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Bulawayo council to hike rates by up to 42%

by Staff reporter
28 Mar 2019 at 12:56hrs | Views
COUNCIL is mulling raising service charges for water, refuse collection and leases by up to 42 percent to help balance its books.

This flies in the face of the MDC-run municipality's pledge to protect ratepayers against arbitrary increases, in line with the opposition party's 2018 election manifesto.

The Daily News can report that the issue is high on the agenda of the next full council meeting set for next Wednesday.

If the proposal sails through, ratepayers would have to brace for substantial rates increases.

Mayor Solomon Mguni referred questions to Finance committee chair, Silas Chigora, who confirmed the development although he could not be drawn into shedding more light on the matter.

But council officials who spoke on condition that they not be named said the new fees will be part of a supplementary budget to be tabled soon.

"This literary means that the rate payments for everybody will increase by that 42 percent, that's the only way council can cushion itself against the skyrocketing costs.

"After the council meeting, we will just need time to advertise the budget as well as consultations before we finalise it and that would take round about one-and-half a month for us to have the new budget," said a council official.

With council struggling to provide water, pushing through drastic service cuts, and facing criticism over the move to sell residential stands in United States dollars (USDs), the potential increase may not go down well with ratepayers.

No local authority across Zimbabwe has taken up the option, despite many facing financial problems.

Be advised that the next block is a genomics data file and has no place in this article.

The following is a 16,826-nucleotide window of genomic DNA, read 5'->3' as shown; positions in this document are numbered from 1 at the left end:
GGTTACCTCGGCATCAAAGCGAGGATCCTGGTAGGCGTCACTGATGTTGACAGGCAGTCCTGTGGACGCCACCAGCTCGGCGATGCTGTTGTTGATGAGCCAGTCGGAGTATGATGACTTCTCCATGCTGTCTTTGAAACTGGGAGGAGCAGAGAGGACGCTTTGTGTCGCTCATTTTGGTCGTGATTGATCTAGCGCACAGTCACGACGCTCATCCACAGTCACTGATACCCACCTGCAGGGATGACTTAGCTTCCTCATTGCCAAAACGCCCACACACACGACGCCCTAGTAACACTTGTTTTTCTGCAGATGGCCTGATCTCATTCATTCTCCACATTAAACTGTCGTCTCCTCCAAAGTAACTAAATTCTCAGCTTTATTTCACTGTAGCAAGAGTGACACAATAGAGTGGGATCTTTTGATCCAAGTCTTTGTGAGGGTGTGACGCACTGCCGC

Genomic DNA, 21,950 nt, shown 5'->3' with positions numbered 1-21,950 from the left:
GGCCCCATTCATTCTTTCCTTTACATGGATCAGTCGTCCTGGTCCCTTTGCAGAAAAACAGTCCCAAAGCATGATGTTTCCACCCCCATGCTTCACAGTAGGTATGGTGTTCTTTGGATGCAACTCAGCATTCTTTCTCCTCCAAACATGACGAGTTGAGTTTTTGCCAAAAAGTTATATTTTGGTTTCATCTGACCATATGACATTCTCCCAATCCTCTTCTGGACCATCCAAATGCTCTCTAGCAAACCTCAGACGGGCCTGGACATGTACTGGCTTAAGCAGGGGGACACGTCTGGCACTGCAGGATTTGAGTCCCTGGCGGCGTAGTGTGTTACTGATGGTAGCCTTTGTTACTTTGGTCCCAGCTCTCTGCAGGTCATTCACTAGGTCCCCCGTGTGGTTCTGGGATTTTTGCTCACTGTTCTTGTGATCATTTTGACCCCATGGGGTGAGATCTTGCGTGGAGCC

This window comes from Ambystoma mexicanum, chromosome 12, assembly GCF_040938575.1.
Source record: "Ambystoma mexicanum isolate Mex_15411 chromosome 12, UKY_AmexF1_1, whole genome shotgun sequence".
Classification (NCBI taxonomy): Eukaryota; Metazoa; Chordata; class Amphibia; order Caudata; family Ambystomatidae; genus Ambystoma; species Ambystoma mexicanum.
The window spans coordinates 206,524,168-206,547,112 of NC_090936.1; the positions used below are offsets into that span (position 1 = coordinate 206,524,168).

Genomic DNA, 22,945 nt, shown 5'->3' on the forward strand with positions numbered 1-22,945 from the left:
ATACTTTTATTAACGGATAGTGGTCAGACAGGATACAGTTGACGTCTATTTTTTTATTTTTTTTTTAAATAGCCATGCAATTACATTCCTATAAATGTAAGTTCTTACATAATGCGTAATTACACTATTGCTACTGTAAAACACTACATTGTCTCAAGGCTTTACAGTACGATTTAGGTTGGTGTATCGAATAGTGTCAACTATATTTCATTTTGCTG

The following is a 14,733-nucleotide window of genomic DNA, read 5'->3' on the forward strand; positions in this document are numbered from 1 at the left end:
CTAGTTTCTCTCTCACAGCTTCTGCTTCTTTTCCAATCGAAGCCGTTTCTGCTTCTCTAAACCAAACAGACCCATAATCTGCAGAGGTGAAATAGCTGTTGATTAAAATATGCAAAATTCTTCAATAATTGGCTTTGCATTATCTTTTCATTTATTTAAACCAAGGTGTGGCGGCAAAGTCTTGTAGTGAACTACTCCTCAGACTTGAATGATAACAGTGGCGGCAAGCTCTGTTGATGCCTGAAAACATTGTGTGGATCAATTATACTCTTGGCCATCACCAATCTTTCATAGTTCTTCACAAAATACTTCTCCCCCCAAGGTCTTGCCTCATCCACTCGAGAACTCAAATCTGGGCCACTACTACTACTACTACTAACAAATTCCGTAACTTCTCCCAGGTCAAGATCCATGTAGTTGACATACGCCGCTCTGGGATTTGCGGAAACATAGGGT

The Bulawayo City Council (BCC) is struggling to balance its books after formulating a $212,25 million 2019 budget under a totally different monetary regime that subsequently saw central government adopting stringent austerity policies in response to the financial crisis.

City fathers have said since the announcement of the 2019 budget in October last year, the Reserve Bank of Zimbabwe has established an inter-bank foreign exchange market to formalise the trading of Real Time Gross Settlement (RTGS) balances, bond coins and bond notes with USDs and other currencies on a willing-buyer willing-seller basis through banks and bureaux de change.

There has also been a 120 percent increase in the cost of fuel against the backdrop of a growing cash crisis and a floundering economy.

Officials said the hard currency shortages, rampant price increases and essential goods shortages amid no indication of any significant growth in the economy point to an impending financial crisis that council may be hard-pressed to avoid.

So tough has been the situation that the council is now struggling to collect refuse, make repairs on various amenities and attend to emergencies.

Last month, BCC raised a red flag over an intermediate money transfer tax or two percent tax on electronic transactions introduced by the government in October saying it has been a drain on its coffers – siphoning as much as over $200 000 in weeks.

"So far we have paid $215 971 for the 2 percent tax. One can say that is a little when it comes to council but that is a lot of money we collected and that is a day's collection. That money can do a lot when we have it on our hands.

"Unfortunately, when we came to the 2 percent, the government rated us like everyone, which is a pain in our pockets too," finance director Kimpton Ndimande complained last month.

By November last year, the local authority's debtors' bill was sitting at $178 million against a creditors bill of $180 million.

Source - Daily News

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